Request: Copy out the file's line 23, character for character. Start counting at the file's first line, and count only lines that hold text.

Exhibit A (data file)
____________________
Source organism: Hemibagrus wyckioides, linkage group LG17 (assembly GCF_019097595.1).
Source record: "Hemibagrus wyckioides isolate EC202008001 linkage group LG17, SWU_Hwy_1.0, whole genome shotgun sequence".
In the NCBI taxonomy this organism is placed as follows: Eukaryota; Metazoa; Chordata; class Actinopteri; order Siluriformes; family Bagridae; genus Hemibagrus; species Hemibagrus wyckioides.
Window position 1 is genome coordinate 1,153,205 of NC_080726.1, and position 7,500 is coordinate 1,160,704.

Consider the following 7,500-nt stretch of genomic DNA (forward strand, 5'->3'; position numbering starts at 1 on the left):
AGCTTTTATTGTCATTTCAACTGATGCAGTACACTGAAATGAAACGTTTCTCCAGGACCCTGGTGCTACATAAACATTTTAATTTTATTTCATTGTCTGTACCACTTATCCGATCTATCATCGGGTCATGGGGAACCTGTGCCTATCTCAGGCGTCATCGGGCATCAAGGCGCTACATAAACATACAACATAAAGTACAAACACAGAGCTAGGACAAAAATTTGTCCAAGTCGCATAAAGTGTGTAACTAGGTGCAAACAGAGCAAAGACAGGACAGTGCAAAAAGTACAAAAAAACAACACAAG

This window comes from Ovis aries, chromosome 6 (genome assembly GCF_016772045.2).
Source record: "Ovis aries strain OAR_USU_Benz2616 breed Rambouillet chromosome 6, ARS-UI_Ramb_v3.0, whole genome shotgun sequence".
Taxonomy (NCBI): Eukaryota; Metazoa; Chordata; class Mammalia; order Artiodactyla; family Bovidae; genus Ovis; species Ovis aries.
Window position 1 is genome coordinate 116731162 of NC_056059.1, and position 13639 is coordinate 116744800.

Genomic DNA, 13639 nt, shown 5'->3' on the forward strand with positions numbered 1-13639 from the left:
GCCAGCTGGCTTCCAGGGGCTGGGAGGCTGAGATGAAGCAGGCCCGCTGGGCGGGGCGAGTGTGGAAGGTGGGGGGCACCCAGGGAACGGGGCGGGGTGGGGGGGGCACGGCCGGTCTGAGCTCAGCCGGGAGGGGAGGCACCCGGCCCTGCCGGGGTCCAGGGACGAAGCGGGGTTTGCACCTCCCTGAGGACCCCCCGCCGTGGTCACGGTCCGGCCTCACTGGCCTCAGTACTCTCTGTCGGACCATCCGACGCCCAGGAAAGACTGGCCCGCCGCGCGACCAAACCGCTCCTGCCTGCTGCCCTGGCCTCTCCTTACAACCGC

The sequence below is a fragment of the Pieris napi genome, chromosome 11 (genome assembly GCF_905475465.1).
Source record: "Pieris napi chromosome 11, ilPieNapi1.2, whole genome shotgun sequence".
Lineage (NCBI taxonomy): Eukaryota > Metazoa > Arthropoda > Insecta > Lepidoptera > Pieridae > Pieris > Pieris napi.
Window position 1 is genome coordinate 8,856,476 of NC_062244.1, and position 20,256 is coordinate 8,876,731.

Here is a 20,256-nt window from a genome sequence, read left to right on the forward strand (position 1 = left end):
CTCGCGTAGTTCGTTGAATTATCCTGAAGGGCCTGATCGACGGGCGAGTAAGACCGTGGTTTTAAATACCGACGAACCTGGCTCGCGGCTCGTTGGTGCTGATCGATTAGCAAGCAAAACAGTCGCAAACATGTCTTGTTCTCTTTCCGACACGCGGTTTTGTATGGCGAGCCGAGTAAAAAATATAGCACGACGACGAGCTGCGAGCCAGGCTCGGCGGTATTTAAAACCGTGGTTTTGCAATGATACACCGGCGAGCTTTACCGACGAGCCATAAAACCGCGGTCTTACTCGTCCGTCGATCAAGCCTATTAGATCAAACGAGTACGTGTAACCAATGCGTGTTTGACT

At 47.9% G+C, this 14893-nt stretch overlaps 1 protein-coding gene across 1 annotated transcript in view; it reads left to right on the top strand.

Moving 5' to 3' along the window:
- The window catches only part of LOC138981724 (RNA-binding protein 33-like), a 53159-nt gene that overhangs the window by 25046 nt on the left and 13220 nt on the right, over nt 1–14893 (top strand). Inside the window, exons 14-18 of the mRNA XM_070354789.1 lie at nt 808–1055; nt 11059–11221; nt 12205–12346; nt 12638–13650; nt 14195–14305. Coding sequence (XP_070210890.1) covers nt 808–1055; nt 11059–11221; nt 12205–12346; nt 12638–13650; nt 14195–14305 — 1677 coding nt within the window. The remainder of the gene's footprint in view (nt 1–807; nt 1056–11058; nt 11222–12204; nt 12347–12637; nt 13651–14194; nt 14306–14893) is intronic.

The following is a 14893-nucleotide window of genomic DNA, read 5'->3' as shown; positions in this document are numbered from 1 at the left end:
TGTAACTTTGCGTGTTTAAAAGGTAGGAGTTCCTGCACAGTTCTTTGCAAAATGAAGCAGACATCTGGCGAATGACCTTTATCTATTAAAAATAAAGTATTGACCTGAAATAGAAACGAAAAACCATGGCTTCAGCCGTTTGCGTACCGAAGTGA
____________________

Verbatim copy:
TGTAACTTTGCGTGTTTAAAAGGTAGGAGTTCCTGCACAGTTCTTTGCAAAATGAAGCAGACATCTGGCGAATGACCTTTATCTATTAAAAATAAAGTATTGACCTGAAATAGAAACGAAAAACCATGGCTTCAGCCGTTTGCGTACCGAAGTGA